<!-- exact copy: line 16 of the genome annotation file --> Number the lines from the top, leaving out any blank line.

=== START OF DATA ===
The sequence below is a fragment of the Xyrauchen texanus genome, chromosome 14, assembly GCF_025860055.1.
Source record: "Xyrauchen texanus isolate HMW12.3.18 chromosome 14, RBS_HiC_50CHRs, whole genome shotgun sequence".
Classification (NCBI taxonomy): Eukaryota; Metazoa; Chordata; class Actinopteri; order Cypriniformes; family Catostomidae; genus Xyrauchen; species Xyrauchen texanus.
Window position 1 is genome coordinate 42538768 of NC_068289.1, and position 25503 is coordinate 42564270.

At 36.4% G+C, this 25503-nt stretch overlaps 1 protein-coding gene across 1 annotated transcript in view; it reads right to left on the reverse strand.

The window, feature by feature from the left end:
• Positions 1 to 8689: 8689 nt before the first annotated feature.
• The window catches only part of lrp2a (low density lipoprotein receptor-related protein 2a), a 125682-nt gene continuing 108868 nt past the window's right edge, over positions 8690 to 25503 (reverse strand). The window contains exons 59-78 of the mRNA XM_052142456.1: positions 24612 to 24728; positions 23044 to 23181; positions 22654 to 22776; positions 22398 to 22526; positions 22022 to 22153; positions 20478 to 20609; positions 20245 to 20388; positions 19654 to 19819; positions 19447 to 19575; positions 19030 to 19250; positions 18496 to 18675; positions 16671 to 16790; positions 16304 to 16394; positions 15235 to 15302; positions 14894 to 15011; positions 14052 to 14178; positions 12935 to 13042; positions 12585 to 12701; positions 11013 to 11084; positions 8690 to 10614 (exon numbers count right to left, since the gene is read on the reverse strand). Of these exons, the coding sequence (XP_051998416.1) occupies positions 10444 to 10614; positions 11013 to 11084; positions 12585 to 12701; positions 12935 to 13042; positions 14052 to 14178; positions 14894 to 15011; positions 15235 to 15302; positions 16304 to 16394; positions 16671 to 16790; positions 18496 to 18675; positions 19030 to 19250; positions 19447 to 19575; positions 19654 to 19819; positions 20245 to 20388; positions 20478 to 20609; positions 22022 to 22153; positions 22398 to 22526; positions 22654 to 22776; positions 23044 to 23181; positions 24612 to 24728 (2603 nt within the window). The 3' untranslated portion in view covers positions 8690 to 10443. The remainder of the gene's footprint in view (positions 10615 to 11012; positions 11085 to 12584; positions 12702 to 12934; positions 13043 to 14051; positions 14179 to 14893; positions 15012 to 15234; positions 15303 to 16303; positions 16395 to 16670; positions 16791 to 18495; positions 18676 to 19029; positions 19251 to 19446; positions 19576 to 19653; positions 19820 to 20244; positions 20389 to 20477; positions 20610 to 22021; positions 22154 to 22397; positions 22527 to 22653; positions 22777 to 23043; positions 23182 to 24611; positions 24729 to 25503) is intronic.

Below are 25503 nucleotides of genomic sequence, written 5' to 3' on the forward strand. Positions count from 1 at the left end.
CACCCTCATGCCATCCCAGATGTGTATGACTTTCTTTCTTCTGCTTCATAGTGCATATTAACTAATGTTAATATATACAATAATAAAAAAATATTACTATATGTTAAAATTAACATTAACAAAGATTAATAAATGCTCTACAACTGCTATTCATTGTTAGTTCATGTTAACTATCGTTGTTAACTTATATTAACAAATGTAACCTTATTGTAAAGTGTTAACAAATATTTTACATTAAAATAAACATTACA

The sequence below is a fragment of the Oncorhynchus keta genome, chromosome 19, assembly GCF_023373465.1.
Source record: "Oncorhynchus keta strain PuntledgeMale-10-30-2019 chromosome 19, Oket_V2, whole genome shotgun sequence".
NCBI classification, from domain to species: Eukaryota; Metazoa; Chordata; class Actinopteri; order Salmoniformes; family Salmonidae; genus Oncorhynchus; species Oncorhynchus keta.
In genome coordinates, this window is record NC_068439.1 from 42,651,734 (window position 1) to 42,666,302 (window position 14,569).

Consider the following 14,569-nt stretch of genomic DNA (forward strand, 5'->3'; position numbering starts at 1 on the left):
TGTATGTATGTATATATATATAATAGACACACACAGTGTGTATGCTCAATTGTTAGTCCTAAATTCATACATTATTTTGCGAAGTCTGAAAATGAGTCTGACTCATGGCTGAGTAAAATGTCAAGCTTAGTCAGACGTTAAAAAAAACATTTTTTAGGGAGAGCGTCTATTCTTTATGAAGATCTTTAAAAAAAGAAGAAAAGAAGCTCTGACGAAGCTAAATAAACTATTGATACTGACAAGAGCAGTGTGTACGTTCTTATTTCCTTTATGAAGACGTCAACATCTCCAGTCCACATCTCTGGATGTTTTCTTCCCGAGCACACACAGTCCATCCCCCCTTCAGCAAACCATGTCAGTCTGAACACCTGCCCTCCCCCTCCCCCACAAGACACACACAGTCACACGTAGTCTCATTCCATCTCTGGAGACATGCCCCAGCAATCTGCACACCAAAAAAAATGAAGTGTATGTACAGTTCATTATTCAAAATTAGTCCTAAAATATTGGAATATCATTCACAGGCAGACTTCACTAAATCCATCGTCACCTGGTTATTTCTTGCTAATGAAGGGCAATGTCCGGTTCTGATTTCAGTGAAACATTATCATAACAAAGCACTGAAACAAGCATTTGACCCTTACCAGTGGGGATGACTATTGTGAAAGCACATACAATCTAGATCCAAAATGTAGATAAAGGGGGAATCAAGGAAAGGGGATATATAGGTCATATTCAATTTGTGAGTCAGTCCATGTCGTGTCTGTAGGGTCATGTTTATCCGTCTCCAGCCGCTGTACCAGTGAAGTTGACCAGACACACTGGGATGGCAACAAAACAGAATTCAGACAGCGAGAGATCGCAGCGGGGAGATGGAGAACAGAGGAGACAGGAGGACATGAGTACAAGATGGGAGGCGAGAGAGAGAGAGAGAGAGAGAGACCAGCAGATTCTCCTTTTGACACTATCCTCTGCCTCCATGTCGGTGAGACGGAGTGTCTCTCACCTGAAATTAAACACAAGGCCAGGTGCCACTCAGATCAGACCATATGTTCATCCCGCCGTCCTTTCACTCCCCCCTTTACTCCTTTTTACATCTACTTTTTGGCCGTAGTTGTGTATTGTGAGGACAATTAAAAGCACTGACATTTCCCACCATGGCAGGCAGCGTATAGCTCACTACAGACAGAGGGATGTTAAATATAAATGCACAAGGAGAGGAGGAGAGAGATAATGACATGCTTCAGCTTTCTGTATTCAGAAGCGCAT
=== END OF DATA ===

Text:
TGTATGTATGTATATATATATAATAGACACACACAGTGTGTATGCTCAATTGTTAGTCCTAAATTCATACATTATTTTGCGAAGTCTGAAAATGAGTCTGACTCATGGCTGAGTAAAATGTCAAGCTTAGTCAGACGTTAAAAAAAACATTTTTTAGGGAGAGCGTCTATTCTTTATGAAGATCTTTAAAAAAAGAAGAAAAGAAGCTCTGACGAAGCTAAATAAACTATTGATACTGACAAGAGCAGTGTGTACGTTCTTATTTCCTTTATGAAGACGTCAACATCTCCAGTCCACATCTCTGGATGTTTTCTTCCCGAGCACACACAGTCCATCCCCCCTTCAGCAAACCATGTCAGTCTGAACACCTGCCCTCCCCCTCCCCCACAAGACACACACAGTCACACGTAGTCTCATTCCATCTCTGGAGACATGCCCCAGCAATCTGCACACCAAAAAAAATGAAGTGTATGTACAGTTCATTATTCAAAATTAGTCCTAAAATATTGGAATATCATTCACAGGCAGACTTCACTAAATCCATCGTCACCTGGTTATTTCTTGCTAATGAAGGGCAATGTCCGGTTCTGATTTCAGTGAAACATTATCATAACAAAGCACTGAAACAAGCATTTGACCCTTACCAGTGGGGATGACTATTGTGAAAGCACATACAATCTAGATCCAAAATGTAGATAAAGGGGGAATCAAGGAAAGGGGATATATAGGTCATATTCAATTTGTGAGTCAGTCCATGTCGTGTCTGTAGGGTCATGTTTATCCGTCTCCAGCCGCTGTACCAGTGAAGTTGACCAGACACACTGGGATGGCAACAAAACAGAATTCAGACAGCGAGAGATCGCAGCGGGGAGATGGAGAACAGAGGAGACAGGAGGACATGAGTACAAGATGGGAGGCGAGAGAGAGAGAGAGAGAGAGAGACCAGCAGATTCTCCTTTTGACACTATCCTCTGCCTCCATGTCGGTGAGACGGAGTGTCTCTCACCTGAAATTAAACACAAGGCCAGGTGCCACTCAGATCAGACCATATGTTCATCCCGCCGTCCTTTCACTCCCCCCTTTACTCCTTTTTACATCTACTTTTTGGCCGTAGTTGTGTATTGTGAGGACAATTAAAAGCACTGACATTTCCCACCATGGCAGGCAGCGTATAGCTCACTACAGACAGAGGGATGTTAAATATAAATGCACAAGGAGAGGAGGAGAGAGATAATGACATGCTTCAGCTTTCTGTATTCAGAAGCGCAT